Yet their educational experience for the three years prior to joining us counts on their final score, even though they have attended a different school from the UTC for three fifths of the time they are measured. Yet we know from our own data that students’ progress accelerates once they join us.
Also, in the cohort affected, 15% have legacy GCSEs in English and Maths (A*- G grades). Whilst they have achieved credible grades, the Department for Education has decided that only the new style GCSEs from grades 1-9 in those subjects count in the performance tables. For example, one of our students, who achieved GCSE grade As in English Literature and English Language, scored zero under Progress 8.
The Department for Education has acknowledged that Progress 8 data from UTCs is not directly comparable with other schools, in new guidance contained within the league tables. It states:
Schools and colleges not covering full Progress 8 period:
Some schools and colleges, including university technical colleges, studio schools and further education colleges which cover key stage 4, start educating pupils from the beginning of key stage 4, partway through the 5-year period covered by Progress 8. This should be taken into account when comparing their results with those for schools which start educating their pupils from the beginning of key stage 3.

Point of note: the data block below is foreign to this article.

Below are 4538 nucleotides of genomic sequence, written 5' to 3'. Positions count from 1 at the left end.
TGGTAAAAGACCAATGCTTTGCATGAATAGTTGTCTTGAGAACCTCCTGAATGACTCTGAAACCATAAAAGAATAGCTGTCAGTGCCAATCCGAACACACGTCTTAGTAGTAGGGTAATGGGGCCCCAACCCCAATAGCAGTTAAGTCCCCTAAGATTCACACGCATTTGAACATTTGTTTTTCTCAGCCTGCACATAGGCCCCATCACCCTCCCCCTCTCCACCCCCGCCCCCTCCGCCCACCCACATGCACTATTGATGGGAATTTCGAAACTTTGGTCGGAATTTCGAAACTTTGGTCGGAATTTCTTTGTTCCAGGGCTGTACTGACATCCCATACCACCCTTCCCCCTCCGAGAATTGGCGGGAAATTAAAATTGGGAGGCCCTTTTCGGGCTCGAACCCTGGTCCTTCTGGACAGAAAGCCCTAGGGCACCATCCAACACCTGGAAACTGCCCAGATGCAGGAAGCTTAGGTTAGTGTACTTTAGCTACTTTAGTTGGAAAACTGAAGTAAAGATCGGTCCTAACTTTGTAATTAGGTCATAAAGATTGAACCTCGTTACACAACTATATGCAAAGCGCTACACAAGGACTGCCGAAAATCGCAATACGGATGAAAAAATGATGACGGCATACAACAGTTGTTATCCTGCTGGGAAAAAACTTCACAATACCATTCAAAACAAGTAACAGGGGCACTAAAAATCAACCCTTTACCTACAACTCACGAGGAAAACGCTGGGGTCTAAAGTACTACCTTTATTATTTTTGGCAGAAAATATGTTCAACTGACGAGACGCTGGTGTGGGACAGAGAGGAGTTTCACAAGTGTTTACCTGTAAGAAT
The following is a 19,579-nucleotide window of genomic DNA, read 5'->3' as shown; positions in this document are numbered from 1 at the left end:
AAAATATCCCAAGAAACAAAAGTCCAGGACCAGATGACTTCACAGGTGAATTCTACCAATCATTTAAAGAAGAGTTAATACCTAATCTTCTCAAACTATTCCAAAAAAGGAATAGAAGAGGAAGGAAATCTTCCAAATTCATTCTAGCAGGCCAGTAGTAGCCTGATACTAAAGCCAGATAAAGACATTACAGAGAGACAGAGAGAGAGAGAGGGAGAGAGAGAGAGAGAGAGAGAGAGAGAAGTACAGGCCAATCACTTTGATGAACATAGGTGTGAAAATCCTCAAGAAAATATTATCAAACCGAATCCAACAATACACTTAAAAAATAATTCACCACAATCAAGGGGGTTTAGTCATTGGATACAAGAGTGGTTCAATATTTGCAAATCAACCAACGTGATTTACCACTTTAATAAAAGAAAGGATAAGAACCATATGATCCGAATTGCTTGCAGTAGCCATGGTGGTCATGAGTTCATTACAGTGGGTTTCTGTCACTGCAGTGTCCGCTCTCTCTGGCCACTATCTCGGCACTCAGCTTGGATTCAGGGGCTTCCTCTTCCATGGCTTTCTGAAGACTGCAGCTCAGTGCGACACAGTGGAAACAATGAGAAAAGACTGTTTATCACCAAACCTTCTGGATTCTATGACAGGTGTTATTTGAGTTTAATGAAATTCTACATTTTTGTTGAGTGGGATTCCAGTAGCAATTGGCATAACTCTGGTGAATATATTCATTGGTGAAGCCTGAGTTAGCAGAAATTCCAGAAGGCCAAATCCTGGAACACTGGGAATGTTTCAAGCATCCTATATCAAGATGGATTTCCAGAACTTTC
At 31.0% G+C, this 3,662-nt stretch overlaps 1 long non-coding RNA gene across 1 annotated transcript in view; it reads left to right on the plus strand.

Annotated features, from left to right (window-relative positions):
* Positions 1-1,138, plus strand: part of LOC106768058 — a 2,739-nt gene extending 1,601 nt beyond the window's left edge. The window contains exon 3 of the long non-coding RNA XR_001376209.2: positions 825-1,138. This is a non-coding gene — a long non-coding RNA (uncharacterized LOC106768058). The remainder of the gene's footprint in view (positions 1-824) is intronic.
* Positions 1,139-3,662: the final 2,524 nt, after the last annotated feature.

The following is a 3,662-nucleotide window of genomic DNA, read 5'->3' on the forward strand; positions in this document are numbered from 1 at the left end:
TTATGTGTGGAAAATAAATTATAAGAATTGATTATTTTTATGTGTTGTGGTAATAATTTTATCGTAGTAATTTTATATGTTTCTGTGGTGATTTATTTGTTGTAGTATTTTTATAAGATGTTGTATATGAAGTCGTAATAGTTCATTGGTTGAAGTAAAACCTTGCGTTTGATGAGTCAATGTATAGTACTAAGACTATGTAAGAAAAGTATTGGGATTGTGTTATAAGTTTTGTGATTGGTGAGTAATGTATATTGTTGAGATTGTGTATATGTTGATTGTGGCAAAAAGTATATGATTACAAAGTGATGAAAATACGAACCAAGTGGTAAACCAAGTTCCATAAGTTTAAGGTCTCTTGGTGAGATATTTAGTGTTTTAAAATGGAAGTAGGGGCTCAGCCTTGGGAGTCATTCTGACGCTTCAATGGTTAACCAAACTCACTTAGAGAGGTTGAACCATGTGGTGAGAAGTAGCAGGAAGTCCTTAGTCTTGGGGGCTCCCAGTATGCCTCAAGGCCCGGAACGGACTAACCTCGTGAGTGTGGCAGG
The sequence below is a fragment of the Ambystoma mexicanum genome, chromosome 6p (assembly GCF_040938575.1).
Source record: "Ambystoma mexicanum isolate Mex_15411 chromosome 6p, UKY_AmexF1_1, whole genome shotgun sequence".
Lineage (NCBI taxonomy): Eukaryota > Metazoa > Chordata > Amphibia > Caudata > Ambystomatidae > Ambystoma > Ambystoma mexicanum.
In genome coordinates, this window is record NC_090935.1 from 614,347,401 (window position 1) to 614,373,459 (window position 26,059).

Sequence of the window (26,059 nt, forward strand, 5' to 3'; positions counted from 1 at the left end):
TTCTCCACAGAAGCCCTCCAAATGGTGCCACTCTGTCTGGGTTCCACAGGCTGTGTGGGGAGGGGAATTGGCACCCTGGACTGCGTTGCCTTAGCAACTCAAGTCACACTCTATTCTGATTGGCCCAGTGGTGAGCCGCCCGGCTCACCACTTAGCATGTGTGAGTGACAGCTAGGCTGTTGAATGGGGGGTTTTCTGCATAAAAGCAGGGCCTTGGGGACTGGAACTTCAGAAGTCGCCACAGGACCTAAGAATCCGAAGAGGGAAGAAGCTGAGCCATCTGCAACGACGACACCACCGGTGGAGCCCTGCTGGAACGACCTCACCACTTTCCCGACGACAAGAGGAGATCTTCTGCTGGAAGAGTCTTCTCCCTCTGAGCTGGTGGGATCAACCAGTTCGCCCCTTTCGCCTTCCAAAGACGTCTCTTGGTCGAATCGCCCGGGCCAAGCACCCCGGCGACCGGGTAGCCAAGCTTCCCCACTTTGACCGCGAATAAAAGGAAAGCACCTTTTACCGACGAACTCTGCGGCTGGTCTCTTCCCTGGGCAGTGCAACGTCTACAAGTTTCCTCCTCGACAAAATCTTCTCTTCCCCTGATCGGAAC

For more information on that, please click here and then on the question mark symbol above the Progress 8 column. Please then scroll down the DfE pop up.
What has the UTC been doing to address the issue?
We have adjusted the curriculum since Progress 8 was introduced so that it is more compatible with the new measures whilst retaining the high quality technical learning. As a result there is strong progress for our current Year 11 students at the UTC against this measure.
Students can now choose the full English Baccalaureate package that includes geography and French. They also have to take two or three science GCSEs along with an extra option of English Baccalaureate qualifications (French, geography or computer science). We know from our data that young people’s progress accelerates once they join us. They achieve excellent technical results and benefit from fantastic career and university prospects – including Cambridge University last year.
As one of most successful UTCs in the country, we are proud of our students, their achievements and our track record of getting them into apprenticeships, employment and university. Our primary purpose will continue to be ensuring our students get the skills that employers need, boosting their career prospects and regional economic growth.
Of the students who finished their studies at the UTC in summer 2017, 35% have gone on to university, including Russell Group institutions, when the national average for schools is 38.1% and 55% have gone on to apprenticeships when the national average for schools is 8.4%.
In addition, 100% of UTC leavers in 2017 (Year 11 and Year 13) have gone on to a positive destination including university, an apprenticeship, employment or further training. None are classed as NEETs (Not in Employment, Education or Training).